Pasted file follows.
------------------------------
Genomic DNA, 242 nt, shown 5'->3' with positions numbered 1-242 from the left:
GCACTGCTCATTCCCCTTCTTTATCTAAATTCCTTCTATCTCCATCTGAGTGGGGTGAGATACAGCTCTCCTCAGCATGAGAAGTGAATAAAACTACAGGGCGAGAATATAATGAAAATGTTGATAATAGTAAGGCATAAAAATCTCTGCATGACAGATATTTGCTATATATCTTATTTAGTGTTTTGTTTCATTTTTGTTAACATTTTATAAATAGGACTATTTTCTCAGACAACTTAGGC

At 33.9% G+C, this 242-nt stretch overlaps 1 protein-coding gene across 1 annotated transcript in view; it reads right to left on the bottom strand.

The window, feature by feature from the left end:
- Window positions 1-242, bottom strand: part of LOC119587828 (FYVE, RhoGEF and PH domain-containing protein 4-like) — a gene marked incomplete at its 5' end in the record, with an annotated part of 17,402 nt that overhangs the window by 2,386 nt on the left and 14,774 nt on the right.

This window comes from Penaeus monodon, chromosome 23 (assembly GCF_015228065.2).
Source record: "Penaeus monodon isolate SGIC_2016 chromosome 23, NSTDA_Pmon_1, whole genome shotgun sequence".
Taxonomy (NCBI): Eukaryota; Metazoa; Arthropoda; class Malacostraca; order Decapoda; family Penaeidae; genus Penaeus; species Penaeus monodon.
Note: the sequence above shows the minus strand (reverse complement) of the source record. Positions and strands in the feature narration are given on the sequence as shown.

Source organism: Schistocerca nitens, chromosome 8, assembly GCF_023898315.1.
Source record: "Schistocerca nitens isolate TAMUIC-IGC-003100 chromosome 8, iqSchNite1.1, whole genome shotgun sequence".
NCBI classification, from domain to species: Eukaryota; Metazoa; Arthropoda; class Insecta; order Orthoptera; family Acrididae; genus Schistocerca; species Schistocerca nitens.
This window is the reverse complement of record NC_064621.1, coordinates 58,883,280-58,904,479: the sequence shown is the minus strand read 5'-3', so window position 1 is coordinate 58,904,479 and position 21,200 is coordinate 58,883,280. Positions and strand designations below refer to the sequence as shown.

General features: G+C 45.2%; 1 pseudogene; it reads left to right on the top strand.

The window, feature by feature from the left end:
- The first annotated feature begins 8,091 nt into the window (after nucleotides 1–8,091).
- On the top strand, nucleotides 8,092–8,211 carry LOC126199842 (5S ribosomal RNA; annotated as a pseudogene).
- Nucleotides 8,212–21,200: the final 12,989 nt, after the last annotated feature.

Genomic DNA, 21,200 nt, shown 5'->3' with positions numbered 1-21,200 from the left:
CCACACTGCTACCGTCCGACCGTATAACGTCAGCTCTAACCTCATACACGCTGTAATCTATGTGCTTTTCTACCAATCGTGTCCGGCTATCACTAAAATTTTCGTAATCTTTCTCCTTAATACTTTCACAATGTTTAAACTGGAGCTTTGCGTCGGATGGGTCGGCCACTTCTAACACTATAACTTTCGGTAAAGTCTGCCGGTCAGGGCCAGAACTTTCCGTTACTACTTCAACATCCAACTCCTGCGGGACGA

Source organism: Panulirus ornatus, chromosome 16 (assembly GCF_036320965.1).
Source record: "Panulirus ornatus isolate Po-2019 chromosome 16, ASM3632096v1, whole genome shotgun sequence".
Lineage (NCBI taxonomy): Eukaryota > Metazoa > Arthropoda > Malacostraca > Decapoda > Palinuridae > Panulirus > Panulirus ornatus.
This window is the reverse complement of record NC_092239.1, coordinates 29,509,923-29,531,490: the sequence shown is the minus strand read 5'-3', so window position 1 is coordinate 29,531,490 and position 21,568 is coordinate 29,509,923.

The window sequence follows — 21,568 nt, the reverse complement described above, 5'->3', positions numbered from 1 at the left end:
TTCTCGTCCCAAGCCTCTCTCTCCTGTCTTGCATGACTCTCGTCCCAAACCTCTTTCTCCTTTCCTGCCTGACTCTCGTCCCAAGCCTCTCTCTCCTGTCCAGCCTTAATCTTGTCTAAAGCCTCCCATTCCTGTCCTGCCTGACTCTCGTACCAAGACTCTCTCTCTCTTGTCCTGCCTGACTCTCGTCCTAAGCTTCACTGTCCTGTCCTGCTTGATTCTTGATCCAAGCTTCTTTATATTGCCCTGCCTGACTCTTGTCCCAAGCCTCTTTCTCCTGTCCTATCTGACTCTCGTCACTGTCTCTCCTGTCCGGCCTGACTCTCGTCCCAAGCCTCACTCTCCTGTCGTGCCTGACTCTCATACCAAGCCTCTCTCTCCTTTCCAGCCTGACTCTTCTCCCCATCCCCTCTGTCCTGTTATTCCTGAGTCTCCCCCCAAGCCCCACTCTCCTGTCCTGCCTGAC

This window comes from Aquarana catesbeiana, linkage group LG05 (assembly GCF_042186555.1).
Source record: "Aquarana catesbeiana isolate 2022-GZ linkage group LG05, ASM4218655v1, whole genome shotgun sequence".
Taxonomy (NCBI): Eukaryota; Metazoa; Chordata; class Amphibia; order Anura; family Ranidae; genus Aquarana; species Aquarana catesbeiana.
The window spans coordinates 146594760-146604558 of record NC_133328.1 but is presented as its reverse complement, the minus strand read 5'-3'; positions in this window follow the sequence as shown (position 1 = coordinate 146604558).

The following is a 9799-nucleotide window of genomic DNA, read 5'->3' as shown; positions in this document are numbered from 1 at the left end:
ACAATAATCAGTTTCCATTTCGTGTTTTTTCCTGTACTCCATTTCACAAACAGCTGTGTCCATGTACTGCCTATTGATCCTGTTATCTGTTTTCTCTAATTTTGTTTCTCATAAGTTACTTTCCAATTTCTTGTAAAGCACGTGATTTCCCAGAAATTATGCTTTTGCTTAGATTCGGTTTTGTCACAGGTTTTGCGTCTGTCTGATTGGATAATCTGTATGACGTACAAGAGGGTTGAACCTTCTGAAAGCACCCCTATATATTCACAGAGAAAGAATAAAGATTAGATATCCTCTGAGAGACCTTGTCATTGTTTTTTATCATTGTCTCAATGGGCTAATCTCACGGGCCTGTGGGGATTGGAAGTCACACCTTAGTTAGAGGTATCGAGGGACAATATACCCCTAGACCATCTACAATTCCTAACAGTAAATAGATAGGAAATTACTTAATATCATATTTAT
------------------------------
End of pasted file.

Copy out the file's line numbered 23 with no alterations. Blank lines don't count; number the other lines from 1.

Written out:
Lineage (NCBI taxonomy): Eukaryota > Metazoa > Arthropoda > Malacostraca > Decapoda > Palinuridae > Panulirus > Panulirus ornatus.